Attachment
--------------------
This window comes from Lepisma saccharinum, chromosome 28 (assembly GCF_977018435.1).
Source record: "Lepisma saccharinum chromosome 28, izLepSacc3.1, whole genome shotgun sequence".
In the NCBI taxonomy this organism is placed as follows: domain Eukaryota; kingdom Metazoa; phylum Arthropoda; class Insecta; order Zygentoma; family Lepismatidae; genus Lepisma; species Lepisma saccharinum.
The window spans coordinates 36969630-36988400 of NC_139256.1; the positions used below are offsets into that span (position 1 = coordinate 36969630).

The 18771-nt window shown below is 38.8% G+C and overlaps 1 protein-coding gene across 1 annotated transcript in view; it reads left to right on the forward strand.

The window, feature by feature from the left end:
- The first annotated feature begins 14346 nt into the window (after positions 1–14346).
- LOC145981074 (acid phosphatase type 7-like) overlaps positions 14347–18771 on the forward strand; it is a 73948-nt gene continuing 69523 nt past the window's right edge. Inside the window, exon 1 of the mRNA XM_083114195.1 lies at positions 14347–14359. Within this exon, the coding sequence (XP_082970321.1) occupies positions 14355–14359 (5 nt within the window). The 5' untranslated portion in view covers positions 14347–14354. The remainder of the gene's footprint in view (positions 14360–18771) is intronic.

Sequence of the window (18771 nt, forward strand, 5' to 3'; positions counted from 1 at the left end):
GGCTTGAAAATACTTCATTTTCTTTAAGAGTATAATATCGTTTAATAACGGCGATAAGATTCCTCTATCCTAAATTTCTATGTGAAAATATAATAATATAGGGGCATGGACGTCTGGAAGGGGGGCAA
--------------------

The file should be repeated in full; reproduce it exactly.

This window comes from Lepisma saccharinum, chromosome 28 (assembly GCF_977018435.1).
Source record: "Lepisma saccharinum chromosome 28, izLepSacc3.1, whole genome shotgun sequence".
In the NCBI taxonomy this organism is placed as follows: domain Eukaryota; kingdom Metazoa; phylum Arthropoda; class Insecta; order Zygentoma; family Lepismatidae; genus Lepisma; species Lepisma saccharinum.
The window spans coordinates 36969630-36988400 of NC_139256.1; the positions used below are offsets into that span (position 1 = coordinate 36969630).

The 18771-nt window shown below is 38.8% G+C and overlaps 1 protein-coding gene across 1 annotated transcript in view; it reads left to right on the forward strand.

The window, feature by feature from the left end:
- The first annotated feature begins 14346 nt into the window (after positions 1–14346).
- LOC145981074 (acid phosphatase type 7-like) overlaps positions 14347–18771 on the forward strand; it is a 73948-nt gene continuing 69523 nt past the window's right edge. Inside the window, exon 1 of the mRNA XM_083114195.1 lies at positions 14347–14359. Within this exon, the coding sequence (XP_082970321.1) occupies positions 14355–14359 (5 nt within the window). The 5' untranslated portion in view covers positions 14347–14354. The remainder of the gene's footprint in view (positions 14360–18771) is intronic.

Sequence of the window (18771 nt, forward strand, 5' to 3'; positions counted from 1 at the left end):
GGCTTGAAAATACTTCATTTTCTTTAAGAGTATAATATCGTTTAATAACGGCGATAAGATTCCTCTATCCTAAATTTCTATGTGAAAATATAATAATATAGGGGCATGGACGTCTGGAAGGGGGGCAA